2013 Volume 14 Issue 2 Pages 108-114
Introduction: Minority ethnic populations have experienced poor health and barriers to accessing care, including Asian American and Pacific Islanders (AAPIs) in the US. Despite some evidence, there is inadequate understanding of the shortcomings of access to care for AAPIs due to substantial variations in health status among AAPI sub-ethnicities. In order to illuminate the access to care issue, we aimed to determine the prevalence of health insurance coverage and health maintenance visits to primary care among one of the major AAPI ethnicities, Japanese in the US city of Pittsburgh, Pennsylvania.
Methods: Japanese in Pittsburgh registered at an urban primary care clinic where bilingual providers are available were surveyed in terms of health insurance and health maintenance exam. The key results were compared to age- and gender-matched Japanese averages from Japan's national data (Japanese National Health and Nutrition Survey, J-NHANS).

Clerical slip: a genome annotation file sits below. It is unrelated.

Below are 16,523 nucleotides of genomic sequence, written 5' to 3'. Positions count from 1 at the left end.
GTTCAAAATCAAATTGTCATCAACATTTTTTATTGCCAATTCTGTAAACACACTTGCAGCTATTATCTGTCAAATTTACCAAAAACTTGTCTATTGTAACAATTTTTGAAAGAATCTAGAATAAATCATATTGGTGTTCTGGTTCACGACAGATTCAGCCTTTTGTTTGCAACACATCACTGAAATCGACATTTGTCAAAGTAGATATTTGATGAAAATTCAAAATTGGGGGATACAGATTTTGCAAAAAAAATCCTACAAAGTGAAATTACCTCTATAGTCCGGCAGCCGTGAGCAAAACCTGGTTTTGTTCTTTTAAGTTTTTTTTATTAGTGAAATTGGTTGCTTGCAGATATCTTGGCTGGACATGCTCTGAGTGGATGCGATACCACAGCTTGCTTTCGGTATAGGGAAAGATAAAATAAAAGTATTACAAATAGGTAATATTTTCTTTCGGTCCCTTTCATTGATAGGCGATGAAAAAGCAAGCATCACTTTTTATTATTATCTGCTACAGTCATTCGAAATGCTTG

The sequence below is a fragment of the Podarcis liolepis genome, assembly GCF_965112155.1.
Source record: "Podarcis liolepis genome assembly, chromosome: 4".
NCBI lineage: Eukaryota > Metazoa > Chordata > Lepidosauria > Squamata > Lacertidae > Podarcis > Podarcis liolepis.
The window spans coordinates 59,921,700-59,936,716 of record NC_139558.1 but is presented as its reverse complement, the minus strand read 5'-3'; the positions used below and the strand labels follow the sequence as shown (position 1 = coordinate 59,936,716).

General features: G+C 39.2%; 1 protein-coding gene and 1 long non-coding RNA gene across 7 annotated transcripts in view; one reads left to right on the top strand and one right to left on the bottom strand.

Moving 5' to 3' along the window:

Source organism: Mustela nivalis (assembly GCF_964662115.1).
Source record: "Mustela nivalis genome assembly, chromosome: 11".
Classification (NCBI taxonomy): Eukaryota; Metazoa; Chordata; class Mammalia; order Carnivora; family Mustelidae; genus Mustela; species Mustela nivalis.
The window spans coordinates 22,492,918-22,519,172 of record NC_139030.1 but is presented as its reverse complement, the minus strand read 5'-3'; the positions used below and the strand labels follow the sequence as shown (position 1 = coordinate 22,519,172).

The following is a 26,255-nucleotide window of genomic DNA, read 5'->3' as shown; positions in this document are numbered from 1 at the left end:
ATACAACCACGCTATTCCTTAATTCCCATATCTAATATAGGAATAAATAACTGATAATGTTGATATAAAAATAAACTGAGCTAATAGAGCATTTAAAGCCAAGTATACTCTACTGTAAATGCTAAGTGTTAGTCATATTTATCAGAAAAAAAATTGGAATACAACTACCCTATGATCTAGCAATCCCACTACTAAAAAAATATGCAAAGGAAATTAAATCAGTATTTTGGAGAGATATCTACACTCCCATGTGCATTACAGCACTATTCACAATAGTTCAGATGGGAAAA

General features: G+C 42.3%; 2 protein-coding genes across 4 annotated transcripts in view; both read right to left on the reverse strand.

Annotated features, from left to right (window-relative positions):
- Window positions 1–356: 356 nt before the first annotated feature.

Results: Of 97 identified for inclusion, all responded (Response rate, 100.0%). The majority of respondents (87.5%) had US-based health insurance. Only 38.5% of men and 17.5% of women visited their primary care physicians for annual health maintenance visits within a year (P < .001 compared to J-NHANS). Only 38.6% of the Japanese women in Pittsburgh who had primary care physicians had annual gynecological exams within a year. The prevalence of annual dental exams within a year was 55.0% and 68.4% in men and women, respectively.
Conclusions: Despite the high rate of health insurance coverage, Japanese in Pittsburgh had far less health maintenance visits than expected. Improving access to preventive care may help to reduce unnecessary disease.
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